This article was produced and financed by University of Bergen
The future North Atlantic takes up more carbon than previously expected
Efficient carbon pathway to the deep ocean allows for a strong future uptake, new study shows.
University of Bergen
The carbon uptake ability of the North Atlantic is linked to high-latitude mechanisms. These mechanisms allow a large fraction of anthropogenic carbon to be stored in the deep ocean.
"Models that simulate these mechanisms within observational uncertainties, show a later slow down of the future North Atlantic carbon uptake than previously estimated," Nadine Goris says.
She is a researcher at Uni Research and the Bjerknes Centre for Climate Research, and has now published a new study on modelling the carbon uptake in the North Atlantic, together with other colleagues from the Bjerknes Centre. This study is part of the SNACS project, which quantifies Subpolar North Atlantic variability and its impact on the carbon cycle.
The uncertain ocean
The Paris agreement, the United Nations Framework Convention on Climate Change has agreed to limit anthropogenic greenhouse gas emissions to not exceed a response of a globally 1.5°C warmer world. Here, the ocean is an important player in this agreement as it currently takes up about 23% of our anthropogenic carbon emissions.
With ongoing climate change, the ocean’s ability to take up CO2 is very likely going to be reduced. The result will be a larger fraction of CO2 in the air, Goris says.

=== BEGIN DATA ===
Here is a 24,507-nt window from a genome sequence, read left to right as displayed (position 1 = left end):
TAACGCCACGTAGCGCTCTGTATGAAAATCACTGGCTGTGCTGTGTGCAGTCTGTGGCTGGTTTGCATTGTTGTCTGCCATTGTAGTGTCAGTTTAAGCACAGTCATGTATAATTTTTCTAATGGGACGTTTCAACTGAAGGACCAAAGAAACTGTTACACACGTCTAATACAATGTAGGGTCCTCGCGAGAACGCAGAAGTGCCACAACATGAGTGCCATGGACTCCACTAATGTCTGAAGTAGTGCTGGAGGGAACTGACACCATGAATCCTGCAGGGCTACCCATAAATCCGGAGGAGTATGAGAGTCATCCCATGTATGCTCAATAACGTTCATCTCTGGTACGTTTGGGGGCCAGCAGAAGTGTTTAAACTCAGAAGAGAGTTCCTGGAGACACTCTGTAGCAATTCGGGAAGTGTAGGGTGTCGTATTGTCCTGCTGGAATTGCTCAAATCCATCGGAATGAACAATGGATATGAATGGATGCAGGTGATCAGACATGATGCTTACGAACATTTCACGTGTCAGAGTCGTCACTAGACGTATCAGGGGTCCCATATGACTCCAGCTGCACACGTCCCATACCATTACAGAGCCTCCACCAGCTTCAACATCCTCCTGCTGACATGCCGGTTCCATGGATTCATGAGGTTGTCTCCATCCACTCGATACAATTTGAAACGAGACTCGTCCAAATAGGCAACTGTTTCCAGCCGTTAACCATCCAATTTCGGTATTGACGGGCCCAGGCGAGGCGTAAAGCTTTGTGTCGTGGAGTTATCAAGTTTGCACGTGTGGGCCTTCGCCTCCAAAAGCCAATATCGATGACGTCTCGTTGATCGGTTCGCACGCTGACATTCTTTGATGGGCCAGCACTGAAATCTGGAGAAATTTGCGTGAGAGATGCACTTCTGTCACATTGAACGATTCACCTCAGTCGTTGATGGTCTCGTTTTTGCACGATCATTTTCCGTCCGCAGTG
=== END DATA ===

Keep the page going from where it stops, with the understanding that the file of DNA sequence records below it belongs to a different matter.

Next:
Within the global ocean, the North Atlantic and the Southern Ocean are the areas that take up most anthropogenic carbon. Yet, model projections do not agree about the future carbon uptake potential of these regions. Goris stresses the need for a clear picture of the future uptake ability of the oceans as it would allow a better constrain on the amount of carbon that can still be emitted by humankind before we reach a 1.5°C warmer world.
An efficient carbon pathway
In an investigation of 11 different models and their simulations of a future with high atmospheric CO2, Goris and colleagues showed that these models disagree about the future carbon uptake potential of the North Atlantic and that this disagreement originates in high latitudes.
Out of the 11 investigated models, some models showed two mechanisms that relate to an efficient carbon pathway to the deep ocean: (i) an efficient removal of carbon from the surface through deep winter mixing and biological production and (ii) storage of a large fraction of their contemporary anthropogenic carbon below 1000 m depth. Models that revealed such an efficient carbon pathway showed a larger uptake of carbon in the future than models with a less efficient carbon pathway.
"When looking at observations, we saw that they confirm the efficient carbon pathway. This gives us reason to believe in those models that showed the same behavior," Goris says.
She highlights that researchers need to depart from the concept of more or less randomly chosen models when trying to estimate a future behaviour. Instead, she advises to focus on models that are in good agreement with key mechanisms.
This need is also listed in the last the IPCC-report, but it is often a challenge to identify key mechanisms. For the carbon uptake of the North Atlantic, Goris and colleagues succeeded.
- Goris, N., J.F. Tjiputra, A. Olsen, J. Schwinger, S.K. Lauvset, and E. Jeansson, 2018: Constraining Projection-Based Estimates of the Future North Atlantic Carbon Uptake. J. Climate,